National Geographic : 1950 Dec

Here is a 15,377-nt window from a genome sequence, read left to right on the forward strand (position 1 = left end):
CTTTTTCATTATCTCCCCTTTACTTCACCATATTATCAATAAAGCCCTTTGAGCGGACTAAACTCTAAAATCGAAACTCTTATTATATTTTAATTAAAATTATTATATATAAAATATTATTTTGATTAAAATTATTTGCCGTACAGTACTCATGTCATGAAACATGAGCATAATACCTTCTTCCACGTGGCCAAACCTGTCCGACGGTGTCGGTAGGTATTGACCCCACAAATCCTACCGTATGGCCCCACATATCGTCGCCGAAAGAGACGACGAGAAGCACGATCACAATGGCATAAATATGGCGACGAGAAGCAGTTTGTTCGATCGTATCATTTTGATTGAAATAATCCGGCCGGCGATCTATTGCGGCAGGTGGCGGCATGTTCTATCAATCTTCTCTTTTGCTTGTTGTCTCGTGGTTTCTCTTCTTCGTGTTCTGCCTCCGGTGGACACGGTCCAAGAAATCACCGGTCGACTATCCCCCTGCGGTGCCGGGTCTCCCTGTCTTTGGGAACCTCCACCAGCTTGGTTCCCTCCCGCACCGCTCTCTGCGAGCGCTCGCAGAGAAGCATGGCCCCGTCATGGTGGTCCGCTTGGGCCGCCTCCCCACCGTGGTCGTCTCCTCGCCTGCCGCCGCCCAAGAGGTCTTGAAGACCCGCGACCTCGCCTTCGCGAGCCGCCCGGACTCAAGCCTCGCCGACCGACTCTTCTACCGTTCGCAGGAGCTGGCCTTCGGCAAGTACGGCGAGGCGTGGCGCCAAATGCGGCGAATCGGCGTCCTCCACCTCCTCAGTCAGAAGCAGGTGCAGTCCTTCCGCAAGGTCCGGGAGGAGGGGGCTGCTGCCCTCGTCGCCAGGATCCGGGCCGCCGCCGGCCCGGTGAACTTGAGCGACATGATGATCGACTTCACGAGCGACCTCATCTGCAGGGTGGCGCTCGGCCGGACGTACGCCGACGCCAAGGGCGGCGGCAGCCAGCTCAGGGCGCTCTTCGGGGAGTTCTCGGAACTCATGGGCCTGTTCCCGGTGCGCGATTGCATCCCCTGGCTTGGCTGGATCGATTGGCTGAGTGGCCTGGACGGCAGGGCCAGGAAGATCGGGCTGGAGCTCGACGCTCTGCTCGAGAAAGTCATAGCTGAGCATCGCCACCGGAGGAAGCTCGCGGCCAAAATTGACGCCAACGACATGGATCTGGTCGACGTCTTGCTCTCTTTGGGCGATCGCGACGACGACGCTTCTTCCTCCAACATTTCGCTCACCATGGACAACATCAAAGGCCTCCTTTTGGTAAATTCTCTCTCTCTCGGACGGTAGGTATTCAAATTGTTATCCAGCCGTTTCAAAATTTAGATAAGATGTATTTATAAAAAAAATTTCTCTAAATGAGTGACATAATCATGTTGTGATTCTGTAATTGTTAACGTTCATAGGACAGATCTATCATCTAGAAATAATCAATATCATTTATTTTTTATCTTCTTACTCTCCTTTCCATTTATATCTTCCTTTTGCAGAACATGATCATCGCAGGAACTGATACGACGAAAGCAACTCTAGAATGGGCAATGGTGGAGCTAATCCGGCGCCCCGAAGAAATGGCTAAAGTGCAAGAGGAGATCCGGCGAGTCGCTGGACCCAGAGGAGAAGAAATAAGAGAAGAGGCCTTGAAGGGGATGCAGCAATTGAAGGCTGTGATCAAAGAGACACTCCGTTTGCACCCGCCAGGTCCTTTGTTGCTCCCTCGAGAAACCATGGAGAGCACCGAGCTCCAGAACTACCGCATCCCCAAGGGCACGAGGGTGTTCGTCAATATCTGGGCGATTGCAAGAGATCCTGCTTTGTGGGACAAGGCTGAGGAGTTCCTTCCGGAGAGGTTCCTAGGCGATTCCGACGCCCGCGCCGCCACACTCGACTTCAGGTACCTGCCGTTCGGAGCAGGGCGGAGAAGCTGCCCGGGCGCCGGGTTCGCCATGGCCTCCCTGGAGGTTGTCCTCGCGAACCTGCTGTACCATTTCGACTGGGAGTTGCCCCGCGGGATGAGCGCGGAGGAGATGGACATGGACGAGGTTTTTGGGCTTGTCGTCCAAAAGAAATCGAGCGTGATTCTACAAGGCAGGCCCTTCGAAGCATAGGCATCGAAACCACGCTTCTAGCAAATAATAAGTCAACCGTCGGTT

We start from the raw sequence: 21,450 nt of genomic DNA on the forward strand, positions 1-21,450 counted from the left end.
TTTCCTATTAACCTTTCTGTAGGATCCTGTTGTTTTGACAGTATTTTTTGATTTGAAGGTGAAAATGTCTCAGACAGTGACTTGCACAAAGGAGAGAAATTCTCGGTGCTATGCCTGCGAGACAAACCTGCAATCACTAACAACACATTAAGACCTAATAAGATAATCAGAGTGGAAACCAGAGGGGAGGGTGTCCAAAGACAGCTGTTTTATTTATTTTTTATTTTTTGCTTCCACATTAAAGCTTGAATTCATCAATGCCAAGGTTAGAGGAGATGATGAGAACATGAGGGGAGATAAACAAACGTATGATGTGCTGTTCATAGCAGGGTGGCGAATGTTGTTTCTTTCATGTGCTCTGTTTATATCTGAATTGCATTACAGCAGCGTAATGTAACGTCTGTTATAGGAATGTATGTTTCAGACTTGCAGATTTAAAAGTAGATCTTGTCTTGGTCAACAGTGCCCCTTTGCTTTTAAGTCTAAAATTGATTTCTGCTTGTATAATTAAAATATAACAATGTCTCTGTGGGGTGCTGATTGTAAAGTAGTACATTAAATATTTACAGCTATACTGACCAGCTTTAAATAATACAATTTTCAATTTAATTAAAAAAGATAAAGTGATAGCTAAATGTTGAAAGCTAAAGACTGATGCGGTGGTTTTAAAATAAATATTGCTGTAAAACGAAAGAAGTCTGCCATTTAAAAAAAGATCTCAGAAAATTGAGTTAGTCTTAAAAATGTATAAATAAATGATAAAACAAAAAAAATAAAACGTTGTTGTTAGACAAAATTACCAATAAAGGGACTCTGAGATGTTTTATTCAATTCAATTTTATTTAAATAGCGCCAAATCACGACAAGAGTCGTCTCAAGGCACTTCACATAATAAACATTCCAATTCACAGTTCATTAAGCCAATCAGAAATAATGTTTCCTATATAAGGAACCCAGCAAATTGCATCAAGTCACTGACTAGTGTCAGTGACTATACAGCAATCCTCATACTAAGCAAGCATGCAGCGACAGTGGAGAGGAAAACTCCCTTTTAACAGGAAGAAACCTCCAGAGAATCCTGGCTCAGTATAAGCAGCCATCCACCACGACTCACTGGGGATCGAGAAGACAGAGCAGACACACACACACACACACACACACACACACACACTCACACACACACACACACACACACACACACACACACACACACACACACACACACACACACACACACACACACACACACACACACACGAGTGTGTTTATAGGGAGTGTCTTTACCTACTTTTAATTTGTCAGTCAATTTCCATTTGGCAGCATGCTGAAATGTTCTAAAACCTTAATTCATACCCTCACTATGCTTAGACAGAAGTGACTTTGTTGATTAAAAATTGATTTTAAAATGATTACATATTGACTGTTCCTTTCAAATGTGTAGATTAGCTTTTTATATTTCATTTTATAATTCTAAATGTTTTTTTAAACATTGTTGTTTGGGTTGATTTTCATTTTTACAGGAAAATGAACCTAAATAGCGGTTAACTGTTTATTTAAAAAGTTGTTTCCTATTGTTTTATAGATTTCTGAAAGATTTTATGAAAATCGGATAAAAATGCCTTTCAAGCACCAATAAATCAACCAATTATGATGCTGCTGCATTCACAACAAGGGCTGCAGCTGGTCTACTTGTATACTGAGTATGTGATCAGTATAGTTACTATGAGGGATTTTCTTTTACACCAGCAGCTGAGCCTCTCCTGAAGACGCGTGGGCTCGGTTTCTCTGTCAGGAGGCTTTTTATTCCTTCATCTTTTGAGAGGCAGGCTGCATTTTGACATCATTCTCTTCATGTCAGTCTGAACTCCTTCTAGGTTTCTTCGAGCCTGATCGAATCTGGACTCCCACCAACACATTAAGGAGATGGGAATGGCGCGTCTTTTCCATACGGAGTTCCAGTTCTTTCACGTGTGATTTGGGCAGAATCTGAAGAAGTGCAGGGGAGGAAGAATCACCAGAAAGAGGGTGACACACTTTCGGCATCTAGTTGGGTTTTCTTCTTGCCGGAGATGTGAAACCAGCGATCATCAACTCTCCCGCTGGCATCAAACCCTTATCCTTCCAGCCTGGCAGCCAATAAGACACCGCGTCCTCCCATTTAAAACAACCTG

737 Herbert S. Sonnenfeld An Israeli Tends His Sheep and Doubles as Lookout along the Syrian Border This war veteran is a member of the Maayan Baruch settlement in north Galilee. Syria (hill in back ground) was one of seven Arab States arrayed against Israel in the Palestine war. Since the Jewish and Arab nations have not yet signed a peace treaty, frontier residents remain on the alert. Still there is a manpower shortage, although new areas are constantly being developed. More than 700,000 Arabs left the land and only 500,000 Jews have come in. Of these, 239,000 arrived in 1949. Half of them were from Europe, a third from Asia, a sixth from Africa, and 1,358 from the Americas. Im migration in 1949 was three times what Chaim Weizmann had hoped for in 1947. "Operation Magic Carpet" Though Israel's population is over the mil lion mark, only 520,000 acres were under culti vation on January 1, 1950. So how big a population can Israel absorb? Dr. I. Wolfsberg, writing in WIZO in Israel, argues that a majority of the world's Jews should settle in Israel-an average of 10 to each acre now cultivated. But one Zionist expert had a better idea of immigration that would help the new na tion. Said he: "I just wish that one percent of the Jews in the United States-a mere 50,000 of them-devoted to their people and willing to work for its ideals, would come to Israel. I think they'd be happy here." Most spectacular of mass immigrations was "Operation Magic Carpet," which winged in 60,000 Jews from Yemen, the tiny kingdom in the southwest portion of the Arabian Penin sula, and from southern Saudi Arabia. At the beginning of the operation, 140 Yemenite Jews, dehydrated from their overland trek from San'a to Aden, weighed in to fill a 70 passenger plane. Others have criticized little Israel for her unlimited immigration policy when the nation is still so young and not ready to receive new comers. But some officials stoutly defend the "come one, come all" ruling. "To Build Up a Wasteland" "Israel was established," they say, "as a Jewish homeland. As long as a single Jew anywhere wants or needs to come here, the door must be open. If one person is refused ad mittance, we shall have failed in our purpose." President Weizmann says in his book: "The Jewish people would never produce either the money or the energy required in order to build up a wasteland and make it habitable, unless that land were Palestine."